Blue Jeans: Articles of Interest #5

For the most part, we tend to keep our clothes relatively clean and avoid spills and rips and tears. But denim is so hard-wearing and hard-working that it just kind of amasses more and more signs of wear. So you can learn a lot from observing an old pair of blue jeans.

Articles of Interest is a show about what we wear; a six-part series within 99% Invisible, looking at clothingEpisodes will be released on Tuesdays and Fridays from September 25th through October 12th.

For Denim, Avery Trufelman spoke with her friend, artist and curator Lukaza Branfman-Verissimo; Tracey Panek, the corporate historian at Levi Strauss and Company; Lynn Downey, a biographer of Levi Strauss and the former Levis corporate historian; Ada Kong, the toxics manager at Greenpeace East Asia; Emma McClendon associate curator of costume at The Fashion Institute of Technology; Ulrich Simpson, owner of the small independent denim brand UBI-IND.


Production & Music

Articles of Interest was created by Avery Trufelman; this episode was edited by Emmett FitzGerald and Joe Rosenberg; Sasami Ashworth wrote the theme songs for the show; Rhae Royal made the rest of the music; Graham Hacia did the fact checking; Kelley Coyne did the mix; photography by Matty Lynn Barnes; Roman Mars is the executive producer.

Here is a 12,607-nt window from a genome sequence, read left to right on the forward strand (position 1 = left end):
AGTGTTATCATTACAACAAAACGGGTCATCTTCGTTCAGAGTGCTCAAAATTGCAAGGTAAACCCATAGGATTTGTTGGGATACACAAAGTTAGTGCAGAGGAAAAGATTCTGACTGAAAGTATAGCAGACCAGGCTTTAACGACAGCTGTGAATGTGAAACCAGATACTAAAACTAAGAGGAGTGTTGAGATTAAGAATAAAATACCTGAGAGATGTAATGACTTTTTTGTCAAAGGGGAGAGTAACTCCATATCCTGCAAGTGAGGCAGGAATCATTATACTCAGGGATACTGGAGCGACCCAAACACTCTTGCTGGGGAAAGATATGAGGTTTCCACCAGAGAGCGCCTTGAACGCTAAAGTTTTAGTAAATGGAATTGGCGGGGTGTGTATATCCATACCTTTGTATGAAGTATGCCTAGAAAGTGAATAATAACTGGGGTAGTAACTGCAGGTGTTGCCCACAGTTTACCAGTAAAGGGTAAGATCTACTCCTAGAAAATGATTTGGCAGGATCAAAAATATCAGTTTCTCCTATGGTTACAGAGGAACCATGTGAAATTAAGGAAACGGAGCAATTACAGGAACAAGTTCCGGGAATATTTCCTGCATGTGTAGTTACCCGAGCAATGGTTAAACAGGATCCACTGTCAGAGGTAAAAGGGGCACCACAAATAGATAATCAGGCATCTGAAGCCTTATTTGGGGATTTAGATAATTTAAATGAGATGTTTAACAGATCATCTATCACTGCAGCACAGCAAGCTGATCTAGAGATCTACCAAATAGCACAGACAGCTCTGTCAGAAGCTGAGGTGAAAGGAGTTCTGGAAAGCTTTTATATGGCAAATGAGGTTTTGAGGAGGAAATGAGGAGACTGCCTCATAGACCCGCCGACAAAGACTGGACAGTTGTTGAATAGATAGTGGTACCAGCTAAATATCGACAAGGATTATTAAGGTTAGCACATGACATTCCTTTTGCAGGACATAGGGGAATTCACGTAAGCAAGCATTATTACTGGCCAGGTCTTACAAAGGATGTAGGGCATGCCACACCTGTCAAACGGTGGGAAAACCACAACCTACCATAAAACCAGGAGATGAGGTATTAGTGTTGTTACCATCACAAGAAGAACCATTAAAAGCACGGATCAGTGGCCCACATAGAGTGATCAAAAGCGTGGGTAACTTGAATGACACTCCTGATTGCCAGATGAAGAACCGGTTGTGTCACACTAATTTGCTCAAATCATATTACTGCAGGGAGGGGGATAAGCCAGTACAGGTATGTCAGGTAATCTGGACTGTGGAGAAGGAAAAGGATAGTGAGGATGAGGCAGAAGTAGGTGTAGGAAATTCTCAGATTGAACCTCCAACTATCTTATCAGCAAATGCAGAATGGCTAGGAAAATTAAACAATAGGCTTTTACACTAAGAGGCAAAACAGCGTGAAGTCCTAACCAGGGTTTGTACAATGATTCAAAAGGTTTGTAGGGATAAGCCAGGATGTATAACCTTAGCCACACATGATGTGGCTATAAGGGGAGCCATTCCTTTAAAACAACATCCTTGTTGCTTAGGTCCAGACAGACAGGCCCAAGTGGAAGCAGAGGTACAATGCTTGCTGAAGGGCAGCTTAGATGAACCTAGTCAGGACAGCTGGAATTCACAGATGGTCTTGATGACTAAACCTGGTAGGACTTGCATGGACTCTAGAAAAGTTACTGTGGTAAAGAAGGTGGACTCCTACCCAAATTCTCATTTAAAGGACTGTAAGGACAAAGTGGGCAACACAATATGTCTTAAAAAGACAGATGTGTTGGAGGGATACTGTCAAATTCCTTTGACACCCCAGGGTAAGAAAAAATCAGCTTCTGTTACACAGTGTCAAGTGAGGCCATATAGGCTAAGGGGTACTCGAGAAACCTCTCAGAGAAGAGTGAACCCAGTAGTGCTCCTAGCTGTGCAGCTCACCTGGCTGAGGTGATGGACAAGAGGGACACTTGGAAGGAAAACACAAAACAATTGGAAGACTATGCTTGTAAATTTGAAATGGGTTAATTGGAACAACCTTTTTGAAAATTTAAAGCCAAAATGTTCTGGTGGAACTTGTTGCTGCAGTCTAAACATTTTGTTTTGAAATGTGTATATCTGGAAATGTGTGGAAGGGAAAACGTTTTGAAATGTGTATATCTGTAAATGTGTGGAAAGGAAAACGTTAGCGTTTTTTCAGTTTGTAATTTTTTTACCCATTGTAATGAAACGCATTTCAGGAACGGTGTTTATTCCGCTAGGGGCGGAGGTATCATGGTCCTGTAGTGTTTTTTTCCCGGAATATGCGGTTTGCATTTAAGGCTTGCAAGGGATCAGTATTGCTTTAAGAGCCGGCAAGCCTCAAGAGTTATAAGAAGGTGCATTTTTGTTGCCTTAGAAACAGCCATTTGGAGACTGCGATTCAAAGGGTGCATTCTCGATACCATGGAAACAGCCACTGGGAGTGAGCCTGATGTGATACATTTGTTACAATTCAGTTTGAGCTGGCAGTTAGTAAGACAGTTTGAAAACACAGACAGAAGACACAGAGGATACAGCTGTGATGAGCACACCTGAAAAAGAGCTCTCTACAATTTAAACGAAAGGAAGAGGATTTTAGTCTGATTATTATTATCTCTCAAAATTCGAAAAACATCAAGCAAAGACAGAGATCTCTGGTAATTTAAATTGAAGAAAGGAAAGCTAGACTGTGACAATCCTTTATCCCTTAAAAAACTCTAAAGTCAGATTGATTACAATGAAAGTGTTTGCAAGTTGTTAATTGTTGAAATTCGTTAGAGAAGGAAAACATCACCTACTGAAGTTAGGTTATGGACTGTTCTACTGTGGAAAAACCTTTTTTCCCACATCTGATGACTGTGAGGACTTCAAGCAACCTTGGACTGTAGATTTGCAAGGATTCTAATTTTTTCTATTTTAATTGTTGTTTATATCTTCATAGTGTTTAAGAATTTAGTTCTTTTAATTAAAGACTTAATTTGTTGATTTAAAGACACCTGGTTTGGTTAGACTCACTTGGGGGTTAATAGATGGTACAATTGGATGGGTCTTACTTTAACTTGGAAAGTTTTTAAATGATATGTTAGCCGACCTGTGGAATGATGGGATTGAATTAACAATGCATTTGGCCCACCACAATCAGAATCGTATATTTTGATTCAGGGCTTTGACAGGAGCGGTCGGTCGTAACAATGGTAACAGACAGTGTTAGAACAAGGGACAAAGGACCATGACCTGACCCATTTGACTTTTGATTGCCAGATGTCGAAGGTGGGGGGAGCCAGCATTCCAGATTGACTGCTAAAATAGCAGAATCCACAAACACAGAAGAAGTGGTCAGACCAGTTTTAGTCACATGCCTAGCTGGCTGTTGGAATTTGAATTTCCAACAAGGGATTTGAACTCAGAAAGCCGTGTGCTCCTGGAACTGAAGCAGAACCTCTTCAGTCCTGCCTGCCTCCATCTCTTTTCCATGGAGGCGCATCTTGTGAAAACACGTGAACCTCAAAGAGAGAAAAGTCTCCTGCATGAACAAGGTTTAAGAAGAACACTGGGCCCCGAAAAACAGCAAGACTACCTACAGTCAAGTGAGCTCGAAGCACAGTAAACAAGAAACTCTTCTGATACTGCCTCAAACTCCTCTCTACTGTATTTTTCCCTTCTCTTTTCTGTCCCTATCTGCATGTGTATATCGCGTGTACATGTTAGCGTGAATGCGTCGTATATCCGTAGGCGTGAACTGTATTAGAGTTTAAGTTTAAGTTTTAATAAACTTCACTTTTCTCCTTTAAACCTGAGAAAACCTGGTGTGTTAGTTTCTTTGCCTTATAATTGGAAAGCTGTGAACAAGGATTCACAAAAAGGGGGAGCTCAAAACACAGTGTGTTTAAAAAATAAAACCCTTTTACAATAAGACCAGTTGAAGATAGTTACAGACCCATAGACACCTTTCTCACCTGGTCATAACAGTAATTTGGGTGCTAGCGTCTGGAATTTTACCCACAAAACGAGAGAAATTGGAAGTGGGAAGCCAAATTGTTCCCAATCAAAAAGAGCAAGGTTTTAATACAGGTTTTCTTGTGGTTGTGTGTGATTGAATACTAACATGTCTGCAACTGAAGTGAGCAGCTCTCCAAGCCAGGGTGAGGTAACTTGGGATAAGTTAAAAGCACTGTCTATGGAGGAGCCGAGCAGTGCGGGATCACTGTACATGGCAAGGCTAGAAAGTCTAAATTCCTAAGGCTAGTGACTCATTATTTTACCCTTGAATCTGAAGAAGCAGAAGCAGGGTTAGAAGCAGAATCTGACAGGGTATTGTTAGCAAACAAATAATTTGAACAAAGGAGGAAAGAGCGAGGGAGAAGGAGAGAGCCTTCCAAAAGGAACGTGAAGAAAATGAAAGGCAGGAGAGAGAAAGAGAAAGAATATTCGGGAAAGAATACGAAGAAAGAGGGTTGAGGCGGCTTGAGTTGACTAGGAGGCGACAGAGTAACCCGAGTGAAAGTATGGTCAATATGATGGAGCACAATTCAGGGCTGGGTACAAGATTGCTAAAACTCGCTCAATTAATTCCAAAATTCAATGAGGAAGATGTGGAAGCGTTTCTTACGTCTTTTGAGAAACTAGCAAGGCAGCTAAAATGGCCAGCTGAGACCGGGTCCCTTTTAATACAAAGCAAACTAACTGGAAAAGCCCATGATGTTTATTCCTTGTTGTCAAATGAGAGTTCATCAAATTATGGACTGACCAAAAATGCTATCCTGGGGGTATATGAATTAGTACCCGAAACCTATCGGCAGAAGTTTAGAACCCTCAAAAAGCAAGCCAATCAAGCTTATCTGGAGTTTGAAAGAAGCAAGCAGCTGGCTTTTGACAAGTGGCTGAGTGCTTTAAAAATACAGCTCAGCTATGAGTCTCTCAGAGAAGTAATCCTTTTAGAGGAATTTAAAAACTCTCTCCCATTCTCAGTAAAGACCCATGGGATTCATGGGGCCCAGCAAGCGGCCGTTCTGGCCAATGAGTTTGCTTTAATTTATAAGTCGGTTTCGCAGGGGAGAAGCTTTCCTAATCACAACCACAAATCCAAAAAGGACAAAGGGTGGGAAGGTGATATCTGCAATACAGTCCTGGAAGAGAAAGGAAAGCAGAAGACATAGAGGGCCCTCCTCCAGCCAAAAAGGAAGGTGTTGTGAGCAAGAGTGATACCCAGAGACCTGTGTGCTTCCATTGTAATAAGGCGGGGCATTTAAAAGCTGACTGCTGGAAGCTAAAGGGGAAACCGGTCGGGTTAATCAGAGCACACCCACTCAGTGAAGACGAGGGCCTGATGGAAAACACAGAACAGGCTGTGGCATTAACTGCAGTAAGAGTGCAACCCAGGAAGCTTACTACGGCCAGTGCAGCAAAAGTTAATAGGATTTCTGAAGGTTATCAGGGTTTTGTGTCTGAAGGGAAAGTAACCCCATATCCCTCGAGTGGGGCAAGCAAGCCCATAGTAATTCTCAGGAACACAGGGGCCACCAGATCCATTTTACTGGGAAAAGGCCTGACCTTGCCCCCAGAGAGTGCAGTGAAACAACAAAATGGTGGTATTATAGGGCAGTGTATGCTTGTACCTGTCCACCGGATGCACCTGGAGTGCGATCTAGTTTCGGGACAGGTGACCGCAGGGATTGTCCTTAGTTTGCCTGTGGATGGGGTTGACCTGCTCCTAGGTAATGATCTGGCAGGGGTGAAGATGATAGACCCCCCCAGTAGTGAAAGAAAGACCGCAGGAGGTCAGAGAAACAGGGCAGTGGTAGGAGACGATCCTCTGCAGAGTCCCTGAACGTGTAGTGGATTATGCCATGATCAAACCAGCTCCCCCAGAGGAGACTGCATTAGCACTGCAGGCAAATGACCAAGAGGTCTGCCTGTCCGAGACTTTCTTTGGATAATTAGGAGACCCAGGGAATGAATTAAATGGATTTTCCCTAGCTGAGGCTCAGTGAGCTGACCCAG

Special thanks to Erin Newport, Brad Bunnin, Taylor Hamilton, Morgan Brown, Sally Fox and Elaine Hamblin as well as Delaney Hall, Emmett Fitzgerald, Vivian Le, Kurt Kohlstedt and the rest of the 99pi team. You can read ann masai’s full story here.

  1. Arvinder

    Where can I find the audio for Sasami Ashworths outro song? The one that says “there’s a portrait painted on the things we love?” It’s so magical. I can’t find it anywhere. If I can get just an audio clip that would make my day. Thanks!!!

    1. 99pi

      There’s a link to her story down there if you want to check it out!